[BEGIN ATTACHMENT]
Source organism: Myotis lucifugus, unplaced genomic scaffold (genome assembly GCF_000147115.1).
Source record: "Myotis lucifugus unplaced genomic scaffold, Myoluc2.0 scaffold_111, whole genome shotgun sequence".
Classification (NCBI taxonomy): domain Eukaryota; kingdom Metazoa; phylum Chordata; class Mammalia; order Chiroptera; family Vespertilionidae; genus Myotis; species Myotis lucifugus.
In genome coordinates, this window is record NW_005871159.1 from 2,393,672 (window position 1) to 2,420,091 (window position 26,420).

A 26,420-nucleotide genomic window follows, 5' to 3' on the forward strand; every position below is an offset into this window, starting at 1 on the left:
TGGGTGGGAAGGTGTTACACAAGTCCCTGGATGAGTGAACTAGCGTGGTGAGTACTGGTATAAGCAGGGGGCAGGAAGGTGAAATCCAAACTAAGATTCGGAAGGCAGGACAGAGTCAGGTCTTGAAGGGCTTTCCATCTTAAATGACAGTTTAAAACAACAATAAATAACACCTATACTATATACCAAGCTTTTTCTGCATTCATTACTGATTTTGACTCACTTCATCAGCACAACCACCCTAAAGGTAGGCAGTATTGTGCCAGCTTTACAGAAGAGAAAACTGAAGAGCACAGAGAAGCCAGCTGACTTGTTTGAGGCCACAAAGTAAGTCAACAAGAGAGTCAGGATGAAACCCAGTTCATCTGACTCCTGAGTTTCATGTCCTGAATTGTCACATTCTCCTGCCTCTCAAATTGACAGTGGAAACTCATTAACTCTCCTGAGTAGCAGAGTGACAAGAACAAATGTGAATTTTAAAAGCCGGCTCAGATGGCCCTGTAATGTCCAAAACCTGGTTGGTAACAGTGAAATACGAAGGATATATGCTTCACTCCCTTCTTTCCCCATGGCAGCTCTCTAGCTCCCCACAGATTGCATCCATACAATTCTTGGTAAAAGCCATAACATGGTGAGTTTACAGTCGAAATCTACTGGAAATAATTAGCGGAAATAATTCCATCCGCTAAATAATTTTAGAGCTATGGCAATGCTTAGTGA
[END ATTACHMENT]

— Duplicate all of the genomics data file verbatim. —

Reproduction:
Source organism: Myotis lucifugus, unplaced genomic scaffold (genome assembly GCF_000147115.1).
Source record: "Myotis lucifugus unplaced genomic scaffold, Myoluc2.0 scaffold_111, whole genome shotgun sequence".
Classification (NCBI taxonomy): domain Eukaryota; kingdom Metazoa; phylum Chordata; class Mammalia; order Chiroptera; family Vespertilionidae; genus Myotis; species Myotis lucifugus.
In genome coordinates, this window is record NW_005871159.1 from 2,393,672 (window position 1) to 2,420,091 (window position 26,420).

A 26,420-nucleotide genomic window follows, 5' to 3' on the forward strand; every position below is an offset into this window, starting at 1 on the left:
TGGGTGGGAAGGTGTTACACAAGTCCCTGGATGAGTGAACTAGCGTGGTGAGTACTGGTATAAGCAGGGGGCAGGAAGGTGAAATCCAAACTAAGATTCGGAAGGCAGGACAGAGTCAGGTCTTGAAGGGCTTTCCATCTTAAATGACAGTTTAAAACAACAATAAATAACACCTATACTATATACCAAGCTTTTTCTGCATTCATTACTGATTTTGACTCACTTCATCAGCACAACCACCCTAAAGGTAGGCAGTATTGTGCCAGCTTTACAGAAGAGAAAACTGAAGAGCACAGAGAAGCCAGCTGACTTGTTTGAGGCCACAAAGTAAGTCAACAAGAGAGTCAGGATGAAACCCAGTTCATCTGACTCCTGAGTTTCATGTCCTGAATTGTCACATTCTCCTGCCTCTCAAATTGACAGTGGAAACTCATTAACTCTCCTGAGTAGCAGAGTGACAAGAACAAATGTGAATTTTAAAAGCCGGCTCAGATGGCCCTGTAATGTCCAAAACCTGGTTGGTAACAGTGAAATACGAAGGATATATGCTTCACTCCCTTCTTTCCCCATGGCAGCTCTCTAGCTCCCCACAGATTGCATCCATACAATTCTTGGTAAAAGCCATAACATGGTGAGTTTACAGTCGAAATCTACTGGAAATAATTAGCGGAAATAATTCCATCCGCTAAATAATTTTAGAGCTATGGCAATGCTTAGTGA